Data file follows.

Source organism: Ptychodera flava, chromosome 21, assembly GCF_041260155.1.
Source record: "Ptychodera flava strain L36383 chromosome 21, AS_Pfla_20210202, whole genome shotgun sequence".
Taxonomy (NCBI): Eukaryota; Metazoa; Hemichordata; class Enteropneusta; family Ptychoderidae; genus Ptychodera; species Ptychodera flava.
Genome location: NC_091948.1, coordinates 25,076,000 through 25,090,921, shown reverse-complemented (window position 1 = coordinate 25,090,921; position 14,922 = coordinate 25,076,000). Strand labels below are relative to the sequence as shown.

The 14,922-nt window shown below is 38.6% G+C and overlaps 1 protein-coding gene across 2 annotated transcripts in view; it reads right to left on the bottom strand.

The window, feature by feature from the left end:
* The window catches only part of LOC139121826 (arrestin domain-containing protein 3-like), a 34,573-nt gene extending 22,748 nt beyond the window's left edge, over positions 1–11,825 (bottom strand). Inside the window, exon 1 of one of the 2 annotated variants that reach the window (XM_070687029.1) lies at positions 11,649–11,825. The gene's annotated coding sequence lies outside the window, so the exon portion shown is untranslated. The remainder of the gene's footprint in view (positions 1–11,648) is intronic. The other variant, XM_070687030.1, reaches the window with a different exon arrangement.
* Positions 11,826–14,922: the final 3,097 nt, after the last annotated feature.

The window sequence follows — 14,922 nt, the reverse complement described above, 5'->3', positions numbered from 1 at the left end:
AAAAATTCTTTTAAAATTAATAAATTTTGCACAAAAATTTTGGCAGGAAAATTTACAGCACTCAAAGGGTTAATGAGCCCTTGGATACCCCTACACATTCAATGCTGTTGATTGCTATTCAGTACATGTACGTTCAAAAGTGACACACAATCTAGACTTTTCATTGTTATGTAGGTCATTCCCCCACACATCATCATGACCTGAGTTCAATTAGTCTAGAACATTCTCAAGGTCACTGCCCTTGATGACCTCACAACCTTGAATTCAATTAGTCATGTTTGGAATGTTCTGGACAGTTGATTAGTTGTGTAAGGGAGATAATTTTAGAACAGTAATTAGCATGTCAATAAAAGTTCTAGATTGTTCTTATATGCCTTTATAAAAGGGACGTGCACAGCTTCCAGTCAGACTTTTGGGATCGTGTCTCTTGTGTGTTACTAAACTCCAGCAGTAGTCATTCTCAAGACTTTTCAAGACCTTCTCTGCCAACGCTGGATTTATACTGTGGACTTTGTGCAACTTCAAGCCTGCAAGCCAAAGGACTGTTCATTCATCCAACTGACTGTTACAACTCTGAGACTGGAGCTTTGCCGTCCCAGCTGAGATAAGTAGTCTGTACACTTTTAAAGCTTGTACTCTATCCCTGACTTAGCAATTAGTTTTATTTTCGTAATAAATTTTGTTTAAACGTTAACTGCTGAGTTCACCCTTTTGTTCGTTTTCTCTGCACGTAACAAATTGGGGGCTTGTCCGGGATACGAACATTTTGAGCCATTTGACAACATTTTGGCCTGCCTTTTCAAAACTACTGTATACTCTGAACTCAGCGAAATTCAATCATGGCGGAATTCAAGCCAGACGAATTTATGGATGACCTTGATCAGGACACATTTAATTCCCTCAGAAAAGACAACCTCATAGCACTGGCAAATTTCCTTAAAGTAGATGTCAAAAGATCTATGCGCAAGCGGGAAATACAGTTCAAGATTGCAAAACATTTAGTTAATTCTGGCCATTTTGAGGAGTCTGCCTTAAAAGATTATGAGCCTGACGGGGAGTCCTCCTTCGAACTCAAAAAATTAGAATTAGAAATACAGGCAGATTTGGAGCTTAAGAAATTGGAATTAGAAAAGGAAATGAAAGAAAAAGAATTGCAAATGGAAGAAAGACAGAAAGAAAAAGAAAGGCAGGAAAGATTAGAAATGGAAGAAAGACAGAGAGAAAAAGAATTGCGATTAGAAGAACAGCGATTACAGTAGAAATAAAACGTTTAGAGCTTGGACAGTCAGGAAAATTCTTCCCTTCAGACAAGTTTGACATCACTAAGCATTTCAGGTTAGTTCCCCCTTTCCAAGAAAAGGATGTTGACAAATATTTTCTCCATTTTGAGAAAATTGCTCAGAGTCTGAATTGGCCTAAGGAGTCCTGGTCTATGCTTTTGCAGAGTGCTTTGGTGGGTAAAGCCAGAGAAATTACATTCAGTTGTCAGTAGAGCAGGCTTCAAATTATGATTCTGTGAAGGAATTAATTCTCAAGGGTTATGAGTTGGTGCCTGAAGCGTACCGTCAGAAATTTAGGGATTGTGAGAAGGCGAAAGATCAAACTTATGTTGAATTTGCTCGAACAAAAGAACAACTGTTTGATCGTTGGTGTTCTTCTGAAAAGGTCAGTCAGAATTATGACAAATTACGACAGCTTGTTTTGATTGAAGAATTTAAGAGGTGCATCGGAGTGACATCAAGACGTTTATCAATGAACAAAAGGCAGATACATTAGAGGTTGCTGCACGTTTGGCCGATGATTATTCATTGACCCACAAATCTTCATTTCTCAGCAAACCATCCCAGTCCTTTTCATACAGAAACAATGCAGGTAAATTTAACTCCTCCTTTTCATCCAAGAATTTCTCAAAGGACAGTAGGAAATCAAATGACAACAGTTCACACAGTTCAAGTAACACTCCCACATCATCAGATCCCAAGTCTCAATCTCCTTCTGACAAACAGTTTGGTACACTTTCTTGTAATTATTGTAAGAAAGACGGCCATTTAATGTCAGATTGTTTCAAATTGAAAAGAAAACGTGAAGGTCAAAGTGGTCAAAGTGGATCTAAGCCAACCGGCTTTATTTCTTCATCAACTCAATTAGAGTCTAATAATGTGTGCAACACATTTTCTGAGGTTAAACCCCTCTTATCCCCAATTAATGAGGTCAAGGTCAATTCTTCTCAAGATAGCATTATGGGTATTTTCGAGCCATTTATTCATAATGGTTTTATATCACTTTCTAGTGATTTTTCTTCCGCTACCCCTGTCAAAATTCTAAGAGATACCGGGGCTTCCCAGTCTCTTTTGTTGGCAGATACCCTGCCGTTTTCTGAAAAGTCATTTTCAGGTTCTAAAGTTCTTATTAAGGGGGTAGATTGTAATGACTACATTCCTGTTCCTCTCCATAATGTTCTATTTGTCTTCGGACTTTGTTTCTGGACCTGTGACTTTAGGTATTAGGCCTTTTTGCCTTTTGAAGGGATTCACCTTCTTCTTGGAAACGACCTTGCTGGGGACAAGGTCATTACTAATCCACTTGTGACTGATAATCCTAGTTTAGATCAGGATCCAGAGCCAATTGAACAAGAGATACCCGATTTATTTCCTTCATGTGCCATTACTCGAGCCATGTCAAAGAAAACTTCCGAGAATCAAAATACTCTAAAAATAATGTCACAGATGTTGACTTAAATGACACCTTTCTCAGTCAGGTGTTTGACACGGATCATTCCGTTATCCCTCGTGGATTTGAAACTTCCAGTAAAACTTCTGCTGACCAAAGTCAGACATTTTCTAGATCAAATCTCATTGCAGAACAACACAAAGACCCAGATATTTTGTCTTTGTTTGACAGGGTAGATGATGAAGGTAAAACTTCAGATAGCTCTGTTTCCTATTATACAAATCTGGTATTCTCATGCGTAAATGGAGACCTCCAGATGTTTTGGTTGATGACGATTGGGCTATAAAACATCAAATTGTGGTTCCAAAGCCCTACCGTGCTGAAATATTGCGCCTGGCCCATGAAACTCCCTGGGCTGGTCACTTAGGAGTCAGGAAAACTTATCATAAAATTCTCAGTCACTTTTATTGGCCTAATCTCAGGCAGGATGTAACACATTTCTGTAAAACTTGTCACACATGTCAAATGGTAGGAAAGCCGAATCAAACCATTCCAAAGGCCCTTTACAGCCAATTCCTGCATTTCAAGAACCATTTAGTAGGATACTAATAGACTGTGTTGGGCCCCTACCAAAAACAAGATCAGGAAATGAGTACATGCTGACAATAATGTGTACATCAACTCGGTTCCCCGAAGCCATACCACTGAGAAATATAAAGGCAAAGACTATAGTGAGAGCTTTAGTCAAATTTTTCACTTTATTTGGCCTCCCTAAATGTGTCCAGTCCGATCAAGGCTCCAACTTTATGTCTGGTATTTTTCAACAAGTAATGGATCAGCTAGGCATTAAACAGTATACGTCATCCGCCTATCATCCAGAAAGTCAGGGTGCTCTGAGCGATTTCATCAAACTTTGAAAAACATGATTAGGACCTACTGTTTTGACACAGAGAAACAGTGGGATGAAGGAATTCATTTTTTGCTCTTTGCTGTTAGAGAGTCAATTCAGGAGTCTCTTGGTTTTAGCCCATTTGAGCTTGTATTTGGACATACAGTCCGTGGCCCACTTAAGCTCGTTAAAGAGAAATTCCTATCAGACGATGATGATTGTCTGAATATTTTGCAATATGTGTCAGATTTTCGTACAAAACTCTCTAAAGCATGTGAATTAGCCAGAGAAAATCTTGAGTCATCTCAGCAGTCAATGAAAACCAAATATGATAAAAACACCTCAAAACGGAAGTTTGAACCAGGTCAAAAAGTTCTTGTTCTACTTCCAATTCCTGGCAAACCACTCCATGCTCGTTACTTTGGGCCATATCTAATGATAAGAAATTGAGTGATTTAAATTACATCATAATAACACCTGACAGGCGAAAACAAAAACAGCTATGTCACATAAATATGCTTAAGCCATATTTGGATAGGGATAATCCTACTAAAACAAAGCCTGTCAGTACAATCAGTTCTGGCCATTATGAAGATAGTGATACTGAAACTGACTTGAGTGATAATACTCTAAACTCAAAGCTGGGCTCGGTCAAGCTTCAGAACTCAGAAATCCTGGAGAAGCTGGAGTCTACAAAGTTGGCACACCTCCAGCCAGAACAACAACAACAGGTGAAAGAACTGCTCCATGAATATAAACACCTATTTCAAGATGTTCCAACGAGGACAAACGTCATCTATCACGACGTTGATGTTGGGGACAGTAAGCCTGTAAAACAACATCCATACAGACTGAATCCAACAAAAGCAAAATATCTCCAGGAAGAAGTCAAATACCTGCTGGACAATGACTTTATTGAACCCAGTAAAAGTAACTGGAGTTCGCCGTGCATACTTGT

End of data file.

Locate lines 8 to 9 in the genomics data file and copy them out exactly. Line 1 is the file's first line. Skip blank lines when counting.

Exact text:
* Positions 11,826–14,922: the final 3,097 nt, after the last annotated feature.

The window sequence follows — 14,922 nt, the reverse complement described above, 5'->3', positions numbered from 1 at the left end: